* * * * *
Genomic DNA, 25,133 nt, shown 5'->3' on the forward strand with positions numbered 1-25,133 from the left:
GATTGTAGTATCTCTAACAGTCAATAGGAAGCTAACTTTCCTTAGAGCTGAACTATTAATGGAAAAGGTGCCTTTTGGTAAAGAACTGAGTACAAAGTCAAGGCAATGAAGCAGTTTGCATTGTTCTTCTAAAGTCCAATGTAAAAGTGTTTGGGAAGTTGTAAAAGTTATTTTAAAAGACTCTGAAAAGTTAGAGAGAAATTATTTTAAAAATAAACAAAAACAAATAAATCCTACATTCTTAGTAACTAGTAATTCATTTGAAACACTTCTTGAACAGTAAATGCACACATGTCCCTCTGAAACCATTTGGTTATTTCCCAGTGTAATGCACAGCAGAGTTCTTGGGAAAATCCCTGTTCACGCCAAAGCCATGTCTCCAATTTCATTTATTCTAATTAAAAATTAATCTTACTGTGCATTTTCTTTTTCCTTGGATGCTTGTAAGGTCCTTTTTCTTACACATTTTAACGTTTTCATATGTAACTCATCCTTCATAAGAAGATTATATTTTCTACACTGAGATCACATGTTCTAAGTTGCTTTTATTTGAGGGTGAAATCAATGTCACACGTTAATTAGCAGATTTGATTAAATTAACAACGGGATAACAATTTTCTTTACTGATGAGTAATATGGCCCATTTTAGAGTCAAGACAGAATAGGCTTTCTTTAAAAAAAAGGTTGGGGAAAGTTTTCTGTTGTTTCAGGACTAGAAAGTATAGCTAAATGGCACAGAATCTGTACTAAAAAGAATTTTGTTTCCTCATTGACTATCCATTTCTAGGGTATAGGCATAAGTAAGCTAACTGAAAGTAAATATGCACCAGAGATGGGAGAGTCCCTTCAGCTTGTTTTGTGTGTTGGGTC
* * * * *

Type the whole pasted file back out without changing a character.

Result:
Genomic DNA, 25,133 nt, shown 5'->3' on the forward strand with positions numbered 1-25,133 from the left:
GATTGTAGTATCTCTAACAGTCAATAGGAAGCTAACTTTCCTTAGAGCTGAACTATTAATGGAAAAGGTGCCTTTTGGTAAAGAACTGAGTACAAAGTCAAGGCAATGAAGCAGTTTGCATTGTTCTTCTAAAGTCCAATGTAAAAGTGTTTGGGAAGTTGTAAAAGTTATTTTAAAAGACTCTGAAAAGTTAGAGAGAAATTATTTTAAAAATAAACAAAAACAAATAAATCCTACATTCTTAGTAACTAGTAATTCATTTGAAACACTTCTTGAACAGTAAATGCACACATGTCCCTCTGAAACCATTTGGTTATTTCCCAGTGTAATGCACAGCAGAGTTCTTGGGAAAATCCCTGTTCACGCCAAAGCCATGTCTCCAATTTCATTTATTCTAATTAAAAATTAATCTTACTGTGCATTTTCTTTTTCCTTGGATGCTTGTAAGGTCCTTTTTCTTACACATTTTAACGTTTTCATATGTAACTCATCCTTCATAAGAAGATTATATTTTCTACACTGAGATCACATGTTCTAAGTTGCTTTTATTTGAGGGTGAAATCAATGTCACACGTTAATTAGCAGATTTGATTAAATTAACAACGGGATAACAATTTTCTTTACTGATGAGTAATATGGCCCATTTTAGAGTCAAGACAGAATAGGCTTTCTTTAAAAAAAAGGTTGGGGAAAGTTTTCTGTTGTTTCAGGACTAGAAAGTATAGCTAAATGGCACAGAATCTGTACTAAAAAGAATTTTGTTTCCTCATTGACTATCCATTTCTAGGGTATAGGCATAAGTAAGCTAACTGAAAGTAAATATGCACCAGAGATGGGAGAGTCCCTTCAGCTTGTTTTGTGTGTTGGGTC